If you are a social contact (including workplace or education) you should take a rapid antigen test for 5 days spaced 24 hours apart.

    If you return a positive rapid antigen result you are a COVID-19 case. You must report your result to the Department of Health and follow the Checklist for COVID-19 cases.

Find your nearest COVID-19 PCR testing site

State-run testing sites provide PCR tests and many also supply rapid antigen test kits.

You can collect up to five free rapid antigen test kits for each person listed on your Medicare card.

To find your closest COVID-19 testing site and its operating hours, enter your postcode or suburb below or search by site type. Look in the ‘Other site details’ under the ‘More info’ dropdown for each site to see which sites carry rapid antigen test kits.

Most COVID-19 testing sites accept children of all ages for testing. Check the location finder to see specific ages tested at your local testing site.

Some sites let you pre-register your details using the Testing Registration FormExternal Link , which will speed up the information collection process when you get tested. This information can be found in testing site information on the map and table below.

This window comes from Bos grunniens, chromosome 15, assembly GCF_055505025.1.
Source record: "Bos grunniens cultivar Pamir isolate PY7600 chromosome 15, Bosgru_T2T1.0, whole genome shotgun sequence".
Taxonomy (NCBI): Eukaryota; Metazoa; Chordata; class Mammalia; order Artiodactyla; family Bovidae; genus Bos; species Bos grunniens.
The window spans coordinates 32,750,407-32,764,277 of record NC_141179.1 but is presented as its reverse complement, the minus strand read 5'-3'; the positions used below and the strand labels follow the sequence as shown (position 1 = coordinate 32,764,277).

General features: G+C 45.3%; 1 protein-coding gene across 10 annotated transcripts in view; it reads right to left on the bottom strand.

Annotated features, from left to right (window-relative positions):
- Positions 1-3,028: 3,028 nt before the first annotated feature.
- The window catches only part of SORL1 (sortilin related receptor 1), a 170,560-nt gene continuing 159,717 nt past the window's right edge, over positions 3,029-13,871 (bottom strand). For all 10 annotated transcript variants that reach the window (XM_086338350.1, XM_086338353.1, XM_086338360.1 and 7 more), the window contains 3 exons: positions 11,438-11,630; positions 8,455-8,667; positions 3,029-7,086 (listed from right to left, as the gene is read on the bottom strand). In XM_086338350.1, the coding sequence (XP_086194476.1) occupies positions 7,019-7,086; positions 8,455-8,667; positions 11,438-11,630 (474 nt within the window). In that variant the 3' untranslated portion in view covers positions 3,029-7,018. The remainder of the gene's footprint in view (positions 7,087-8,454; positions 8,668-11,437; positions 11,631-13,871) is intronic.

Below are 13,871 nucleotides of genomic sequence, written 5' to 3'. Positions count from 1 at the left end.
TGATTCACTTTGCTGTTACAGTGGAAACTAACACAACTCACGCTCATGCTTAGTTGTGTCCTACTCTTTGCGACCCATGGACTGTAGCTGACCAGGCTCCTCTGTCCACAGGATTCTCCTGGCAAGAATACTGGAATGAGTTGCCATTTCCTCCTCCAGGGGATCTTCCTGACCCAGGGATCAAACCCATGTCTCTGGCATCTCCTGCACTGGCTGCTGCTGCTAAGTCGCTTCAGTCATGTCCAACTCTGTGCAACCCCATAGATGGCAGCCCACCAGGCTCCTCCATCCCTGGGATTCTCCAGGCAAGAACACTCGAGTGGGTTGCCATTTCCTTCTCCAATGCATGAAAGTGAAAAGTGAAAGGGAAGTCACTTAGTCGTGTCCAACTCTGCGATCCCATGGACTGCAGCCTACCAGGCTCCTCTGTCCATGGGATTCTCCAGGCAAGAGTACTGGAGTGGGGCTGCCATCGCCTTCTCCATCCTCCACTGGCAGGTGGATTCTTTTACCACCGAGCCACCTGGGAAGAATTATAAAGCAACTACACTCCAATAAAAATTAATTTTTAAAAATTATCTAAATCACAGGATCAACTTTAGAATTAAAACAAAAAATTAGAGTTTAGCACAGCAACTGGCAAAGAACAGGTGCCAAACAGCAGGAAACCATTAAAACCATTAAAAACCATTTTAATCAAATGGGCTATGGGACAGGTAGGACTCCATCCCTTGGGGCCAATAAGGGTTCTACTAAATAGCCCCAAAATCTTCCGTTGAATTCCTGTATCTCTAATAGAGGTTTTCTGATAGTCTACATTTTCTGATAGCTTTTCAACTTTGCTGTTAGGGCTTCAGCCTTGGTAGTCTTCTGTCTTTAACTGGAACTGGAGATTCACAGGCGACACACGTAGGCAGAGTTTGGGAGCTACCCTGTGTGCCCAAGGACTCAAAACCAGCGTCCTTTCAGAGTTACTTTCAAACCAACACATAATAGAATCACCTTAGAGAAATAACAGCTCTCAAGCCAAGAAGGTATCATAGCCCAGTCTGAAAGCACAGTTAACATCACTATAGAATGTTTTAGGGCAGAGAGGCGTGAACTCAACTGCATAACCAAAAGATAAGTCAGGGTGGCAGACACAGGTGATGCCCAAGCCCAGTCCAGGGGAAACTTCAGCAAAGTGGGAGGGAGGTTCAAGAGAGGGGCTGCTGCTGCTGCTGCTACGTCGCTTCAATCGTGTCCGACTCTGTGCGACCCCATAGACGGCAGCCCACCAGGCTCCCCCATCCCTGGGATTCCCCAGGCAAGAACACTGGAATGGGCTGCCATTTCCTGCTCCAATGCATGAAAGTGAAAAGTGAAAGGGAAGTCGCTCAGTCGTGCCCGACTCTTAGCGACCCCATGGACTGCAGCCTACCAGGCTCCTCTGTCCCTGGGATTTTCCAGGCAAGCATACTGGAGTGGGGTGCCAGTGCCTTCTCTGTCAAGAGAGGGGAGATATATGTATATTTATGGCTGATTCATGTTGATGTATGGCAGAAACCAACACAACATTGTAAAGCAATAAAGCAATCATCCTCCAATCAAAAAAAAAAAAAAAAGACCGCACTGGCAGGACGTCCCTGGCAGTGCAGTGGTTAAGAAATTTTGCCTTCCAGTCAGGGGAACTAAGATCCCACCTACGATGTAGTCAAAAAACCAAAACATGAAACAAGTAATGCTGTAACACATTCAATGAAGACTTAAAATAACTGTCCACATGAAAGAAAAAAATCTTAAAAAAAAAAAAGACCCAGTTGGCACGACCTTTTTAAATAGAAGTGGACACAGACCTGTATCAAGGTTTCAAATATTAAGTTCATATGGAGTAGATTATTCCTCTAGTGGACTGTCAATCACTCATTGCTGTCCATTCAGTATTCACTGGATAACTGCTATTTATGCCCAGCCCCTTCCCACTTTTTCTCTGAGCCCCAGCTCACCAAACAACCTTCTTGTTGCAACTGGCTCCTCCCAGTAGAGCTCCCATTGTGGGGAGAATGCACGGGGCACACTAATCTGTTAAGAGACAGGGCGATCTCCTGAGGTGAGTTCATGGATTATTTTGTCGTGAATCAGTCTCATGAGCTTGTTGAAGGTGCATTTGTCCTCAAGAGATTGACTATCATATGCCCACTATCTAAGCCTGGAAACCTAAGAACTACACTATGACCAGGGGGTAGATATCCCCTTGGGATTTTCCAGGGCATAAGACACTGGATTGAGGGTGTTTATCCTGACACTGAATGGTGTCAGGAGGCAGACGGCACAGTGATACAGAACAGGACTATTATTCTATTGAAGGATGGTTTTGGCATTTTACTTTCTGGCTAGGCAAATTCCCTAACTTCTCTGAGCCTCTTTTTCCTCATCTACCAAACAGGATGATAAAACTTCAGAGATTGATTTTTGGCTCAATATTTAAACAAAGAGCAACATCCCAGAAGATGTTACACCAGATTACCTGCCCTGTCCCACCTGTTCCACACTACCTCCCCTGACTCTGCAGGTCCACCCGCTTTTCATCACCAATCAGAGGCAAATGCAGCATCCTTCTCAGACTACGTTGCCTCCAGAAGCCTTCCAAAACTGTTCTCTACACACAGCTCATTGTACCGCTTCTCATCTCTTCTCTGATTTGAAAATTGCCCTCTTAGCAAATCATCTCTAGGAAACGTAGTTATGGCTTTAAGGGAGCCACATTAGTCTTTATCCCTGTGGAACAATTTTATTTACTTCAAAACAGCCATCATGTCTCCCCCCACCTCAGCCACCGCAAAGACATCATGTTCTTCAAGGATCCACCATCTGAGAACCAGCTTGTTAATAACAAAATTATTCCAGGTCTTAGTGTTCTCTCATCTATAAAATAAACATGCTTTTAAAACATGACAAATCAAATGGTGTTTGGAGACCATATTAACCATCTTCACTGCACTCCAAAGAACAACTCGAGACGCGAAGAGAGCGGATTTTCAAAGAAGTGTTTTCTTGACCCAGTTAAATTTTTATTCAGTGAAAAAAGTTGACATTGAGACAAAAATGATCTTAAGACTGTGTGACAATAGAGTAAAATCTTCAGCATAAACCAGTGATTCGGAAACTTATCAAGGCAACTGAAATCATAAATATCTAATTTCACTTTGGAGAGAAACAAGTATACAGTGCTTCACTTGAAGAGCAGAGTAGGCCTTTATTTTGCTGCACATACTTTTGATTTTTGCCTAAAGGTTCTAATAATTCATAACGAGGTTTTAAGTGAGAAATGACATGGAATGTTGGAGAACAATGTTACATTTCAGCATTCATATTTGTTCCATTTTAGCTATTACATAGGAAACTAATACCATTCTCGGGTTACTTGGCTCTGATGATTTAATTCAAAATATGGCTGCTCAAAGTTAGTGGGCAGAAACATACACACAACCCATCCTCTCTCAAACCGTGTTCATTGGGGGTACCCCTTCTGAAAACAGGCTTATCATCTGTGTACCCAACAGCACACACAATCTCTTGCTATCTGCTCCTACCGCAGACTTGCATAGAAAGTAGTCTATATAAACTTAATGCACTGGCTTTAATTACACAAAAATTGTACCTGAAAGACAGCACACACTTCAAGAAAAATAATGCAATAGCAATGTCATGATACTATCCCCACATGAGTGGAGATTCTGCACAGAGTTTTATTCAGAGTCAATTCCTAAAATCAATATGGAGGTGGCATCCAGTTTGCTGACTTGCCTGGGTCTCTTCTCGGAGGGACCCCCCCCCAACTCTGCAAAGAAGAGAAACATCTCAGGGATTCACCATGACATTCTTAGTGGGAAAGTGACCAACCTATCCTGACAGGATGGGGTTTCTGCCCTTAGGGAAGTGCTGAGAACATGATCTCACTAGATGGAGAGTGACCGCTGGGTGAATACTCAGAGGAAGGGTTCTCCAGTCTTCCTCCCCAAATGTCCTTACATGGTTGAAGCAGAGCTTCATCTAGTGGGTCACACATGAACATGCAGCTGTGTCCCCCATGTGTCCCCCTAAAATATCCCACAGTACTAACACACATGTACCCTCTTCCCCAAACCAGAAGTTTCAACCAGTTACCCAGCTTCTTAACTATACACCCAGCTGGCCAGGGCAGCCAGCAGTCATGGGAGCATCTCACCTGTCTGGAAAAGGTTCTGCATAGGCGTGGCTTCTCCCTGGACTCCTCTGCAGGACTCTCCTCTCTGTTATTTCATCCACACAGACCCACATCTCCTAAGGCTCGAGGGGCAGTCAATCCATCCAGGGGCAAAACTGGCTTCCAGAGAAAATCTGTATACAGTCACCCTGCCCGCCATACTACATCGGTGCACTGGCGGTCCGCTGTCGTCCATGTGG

If you test positive on a rapid antigen test, you are required to report your result to the Department of Health by filling in the form online or calling the Coronavirus Hotline on 1800 675 398. For translations, call the hotline number and press zero (0) first.

Note: Click an icon to view a pop-up card with site information and contact details. Multiple sites in one area are shown by the numbered icon, press on the icon to zoom in. You can make the map larger or smaller by scrolling or using the minus or plus button in the bottom left corner. You can move the map around by clicking and dragging. To view the listings in a table, click 'List view'.

More information

  • Before attending a COVID-19 state testing site you should check:

    • walk-through or drive-through access
    • if the testing site requires a booking (only required at some sites)
    • age limit of children being tested
    • accessibility requirements.

    You may also need to complete the Testing Registration FormExternal Link before your COVID-19 test.